But if the FTC had been convinced by that argument, it seems likely that the probe would have been closed by now.
In the event of a bad outcome in the Herbalife case, the industry’s lobbying arm, the Direct Selling Association, has been drafting legislation that would count internal consumption in the calculation, making virtually every MLM that sells a product (which is most of them) beyond the reach of the pyramid law.
Andrew Jenks was with year-old fashion designer and comic-book co-author, two-time cancer survivor Kaylin Andres as she moved to New.
MTV star and filmmaker Andrew Jenks spends a lot of his time on the road, When it comes to fashion, Andrew enlisted the help of Kaylin.
In many MLMs, high-pressured salespeople convince participants to join in, dangling riches before their eyes as they’re led to make big, upfront purchases of pricey products, then try to recruit others under them to do the same in the hopes of earning big commissions.
The FTC and decades of case law say that people who have signed up as salespeople may well consume products, but that so-called internal consumption doesn’t count when it comes to the recruitment-compensation calculation.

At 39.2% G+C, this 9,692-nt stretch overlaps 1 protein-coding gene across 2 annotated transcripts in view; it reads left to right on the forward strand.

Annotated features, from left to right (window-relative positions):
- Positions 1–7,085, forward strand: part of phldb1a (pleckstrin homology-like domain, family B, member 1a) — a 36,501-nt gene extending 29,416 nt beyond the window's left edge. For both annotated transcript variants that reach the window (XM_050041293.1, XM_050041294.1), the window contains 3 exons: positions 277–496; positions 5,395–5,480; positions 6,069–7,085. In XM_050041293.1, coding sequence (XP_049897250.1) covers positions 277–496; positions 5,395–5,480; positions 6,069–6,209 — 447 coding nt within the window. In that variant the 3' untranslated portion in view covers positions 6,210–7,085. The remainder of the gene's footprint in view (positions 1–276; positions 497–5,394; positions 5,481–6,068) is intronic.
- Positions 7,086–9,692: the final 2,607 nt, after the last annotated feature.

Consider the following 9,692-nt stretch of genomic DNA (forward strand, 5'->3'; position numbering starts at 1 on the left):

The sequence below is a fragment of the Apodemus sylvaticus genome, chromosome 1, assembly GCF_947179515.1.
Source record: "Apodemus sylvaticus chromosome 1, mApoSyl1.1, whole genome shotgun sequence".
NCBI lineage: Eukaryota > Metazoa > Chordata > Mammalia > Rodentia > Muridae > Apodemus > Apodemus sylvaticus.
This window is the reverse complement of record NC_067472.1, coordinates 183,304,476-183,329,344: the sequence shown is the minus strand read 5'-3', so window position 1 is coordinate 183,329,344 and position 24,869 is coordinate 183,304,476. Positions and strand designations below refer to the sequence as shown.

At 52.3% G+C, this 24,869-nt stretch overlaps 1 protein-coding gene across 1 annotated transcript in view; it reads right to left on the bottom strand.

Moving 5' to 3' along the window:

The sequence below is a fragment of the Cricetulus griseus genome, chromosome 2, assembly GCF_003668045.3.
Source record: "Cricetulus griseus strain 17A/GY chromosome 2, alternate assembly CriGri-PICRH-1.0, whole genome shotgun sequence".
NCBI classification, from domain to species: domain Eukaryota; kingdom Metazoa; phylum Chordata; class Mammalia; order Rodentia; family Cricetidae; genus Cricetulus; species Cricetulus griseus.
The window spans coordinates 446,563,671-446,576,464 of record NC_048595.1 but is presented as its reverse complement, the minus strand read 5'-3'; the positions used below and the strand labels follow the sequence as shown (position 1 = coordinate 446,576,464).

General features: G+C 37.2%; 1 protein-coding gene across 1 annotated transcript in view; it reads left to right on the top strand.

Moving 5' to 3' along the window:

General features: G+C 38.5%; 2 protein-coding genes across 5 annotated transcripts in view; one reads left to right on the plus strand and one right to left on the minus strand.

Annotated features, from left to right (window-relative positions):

Herbalife and the FTC have been in talks since earlier this year, and last Thursday the company said that those discussions are in an advanced stage, causing its stock to rally.
But buried inside the company’s quarterly financials are indications that it’s way too soon for Herbalife investors to cheer.
Even Charles Munger, the vice chairman of Warren Buffett’s Berkshire Hathaway, which owns the MLM Pampered Chef, said this week on Fox Business News that Ackman is “totally right” about Herbalife.
“It’s a disgusting company that lures poor people into buying product with too much hope it’ll pay off,” he said.